Bike infrastructure is one of the most high-returning investments we can make in our towns and cities.
So your city’s made progress on bike safety—there are some nice new bike lanes, and more people out and about on two wheels. How to keep the momentum going? That’s the situation in this Strong Towns member’s hometown, and he has some ideas to share.
I keep thinking about the efficiency of the human body. Each model year comes equipped with space-saving design, lots of leg-room, built-in entertainment features, and is bio-fuel-compatible with generally limited emissions.
A bike-friendly town is more affordable for residents—who can save thousands of dollars every year if they have the option to bike instead of drive. It also builds healthier communities, both financially and physically.
A bike-friendly town is also more affordable for the whole community. Bike infrastructure is far cheaper to maintain than car infrastructure and results in more financially productive places—not to mention healthier, safer citizens (including drivers).
Do you care about building bike-friendly communities?
Become a member of Strong Towns, a movement that is working to make this the norm across the continent.
Electric bikes and scooters have enormous advantages for short urban trips. How will they change our cities? When Elisha Otis introduced the safety elevator in 1852, he never imagined skyscrapers.
Myth busting time: that infuriating thing you saw a bicyclist do the other day? They were probably doing it for a reason, that reason probably had to do with safety, and it might not have been against the law after all.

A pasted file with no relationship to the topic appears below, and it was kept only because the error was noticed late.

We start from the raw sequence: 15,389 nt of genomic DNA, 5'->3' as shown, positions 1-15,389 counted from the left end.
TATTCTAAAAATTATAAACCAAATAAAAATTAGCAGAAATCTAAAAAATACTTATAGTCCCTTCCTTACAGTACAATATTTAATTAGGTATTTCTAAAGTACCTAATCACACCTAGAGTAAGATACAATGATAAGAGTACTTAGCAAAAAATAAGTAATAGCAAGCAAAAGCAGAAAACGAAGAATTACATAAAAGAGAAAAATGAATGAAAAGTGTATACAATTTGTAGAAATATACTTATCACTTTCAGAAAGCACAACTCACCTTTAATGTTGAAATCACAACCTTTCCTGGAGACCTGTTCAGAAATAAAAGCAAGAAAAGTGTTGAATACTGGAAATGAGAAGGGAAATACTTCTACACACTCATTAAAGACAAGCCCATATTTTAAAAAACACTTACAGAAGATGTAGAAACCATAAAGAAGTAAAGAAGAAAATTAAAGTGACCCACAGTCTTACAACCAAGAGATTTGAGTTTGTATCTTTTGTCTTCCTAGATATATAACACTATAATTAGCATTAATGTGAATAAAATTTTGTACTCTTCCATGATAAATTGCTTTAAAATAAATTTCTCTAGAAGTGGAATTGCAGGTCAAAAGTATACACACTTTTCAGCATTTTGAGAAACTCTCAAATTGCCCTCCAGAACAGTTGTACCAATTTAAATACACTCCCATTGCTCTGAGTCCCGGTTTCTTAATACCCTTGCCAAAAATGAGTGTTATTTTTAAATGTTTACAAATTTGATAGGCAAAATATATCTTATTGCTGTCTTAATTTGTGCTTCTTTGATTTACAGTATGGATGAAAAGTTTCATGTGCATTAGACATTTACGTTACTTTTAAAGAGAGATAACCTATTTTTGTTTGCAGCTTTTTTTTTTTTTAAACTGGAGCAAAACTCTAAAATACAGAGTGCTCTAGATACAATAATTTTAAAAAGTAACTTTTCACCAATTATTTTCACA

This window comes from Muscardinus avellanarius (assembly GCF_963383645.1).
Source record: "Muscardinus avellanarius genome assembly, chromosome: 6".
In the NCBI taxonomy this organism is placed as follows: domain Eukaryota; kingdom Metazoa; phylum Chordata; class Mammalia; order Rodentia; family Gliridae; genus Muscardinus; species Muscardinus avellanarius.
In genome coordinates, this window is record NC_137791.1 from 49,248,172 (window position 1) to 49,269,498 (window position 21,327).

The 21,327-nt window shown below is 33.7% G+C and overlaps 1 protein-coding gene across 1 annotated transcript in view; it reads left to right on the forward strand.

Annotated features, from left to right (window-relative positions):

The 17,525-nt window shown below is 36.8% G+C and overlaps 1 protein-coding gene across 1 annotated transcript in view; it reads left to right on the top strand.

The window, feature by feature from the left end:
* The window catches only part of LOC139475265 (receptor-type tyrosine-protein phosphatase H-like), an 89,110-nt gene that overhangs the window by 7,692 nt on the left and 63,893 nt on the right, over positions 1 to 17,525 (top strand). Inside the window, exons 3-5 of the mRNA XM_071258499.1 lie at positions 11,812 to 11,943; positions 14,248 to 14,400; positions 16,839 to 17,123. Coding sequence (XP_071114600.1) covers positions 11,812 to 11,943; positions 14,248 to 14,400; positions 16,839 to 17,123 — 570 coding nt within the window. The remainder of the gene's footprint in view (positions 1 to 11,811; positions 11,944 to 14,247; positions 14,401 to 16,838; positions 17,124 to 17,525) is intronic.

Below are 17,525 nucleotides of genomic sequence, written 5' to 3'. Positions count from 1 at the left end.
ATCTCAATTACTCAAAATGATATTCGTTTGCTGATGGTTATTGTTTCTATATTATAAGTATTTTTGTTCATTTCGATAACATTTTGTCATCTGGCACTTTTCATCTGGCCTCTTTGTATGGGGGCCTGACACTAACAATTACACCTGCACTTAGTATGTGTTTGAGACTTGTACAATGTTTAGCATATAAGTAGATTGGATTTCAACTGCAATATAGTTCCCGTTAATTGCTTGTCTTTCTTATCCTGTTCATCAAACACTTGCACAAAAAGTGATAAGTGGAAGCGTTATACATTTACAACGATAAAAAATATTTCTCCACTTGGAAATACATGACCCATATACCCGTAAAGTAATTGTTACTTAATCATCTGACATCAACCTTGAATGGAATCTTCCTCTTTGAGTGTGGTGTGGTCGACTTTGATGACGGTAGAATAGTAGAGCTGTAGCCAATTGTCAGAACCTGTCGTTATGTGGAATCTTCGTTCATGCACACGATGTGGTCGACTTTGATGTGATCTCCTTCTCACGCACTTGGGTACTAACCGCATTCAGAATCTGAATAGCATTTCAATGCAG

Across the nation, cities are expanding stand-alone bike lanes into full networks everyday people actually like to use.
The biggest barrier we may have to tackle—the one that gives people a license to dismiss bikes as a transit outlier—is the misconception that bikes are a means of recreation instead of a tool for empowerment.
These four steps will help you assess whether your town is a safe place for children to walk and bike on their own.
The Iowa Department of Transportation helps educate the public with this video explaining why reducing an urban street from 4 to 3 lanes can be a win-win for drivers and pedestrians.
3 dollars and cents arguments that definitively prove the need for people-oriented, walk-friendly places.
To bring together "bike for leisure" and "bike for transportation" people, you need to look beyond cycling itself and find the deeper principle that has people energized in the first place: the radical idea that people should move and associate freely in the streets of any town or city.
(Top photo by Adam Coppola)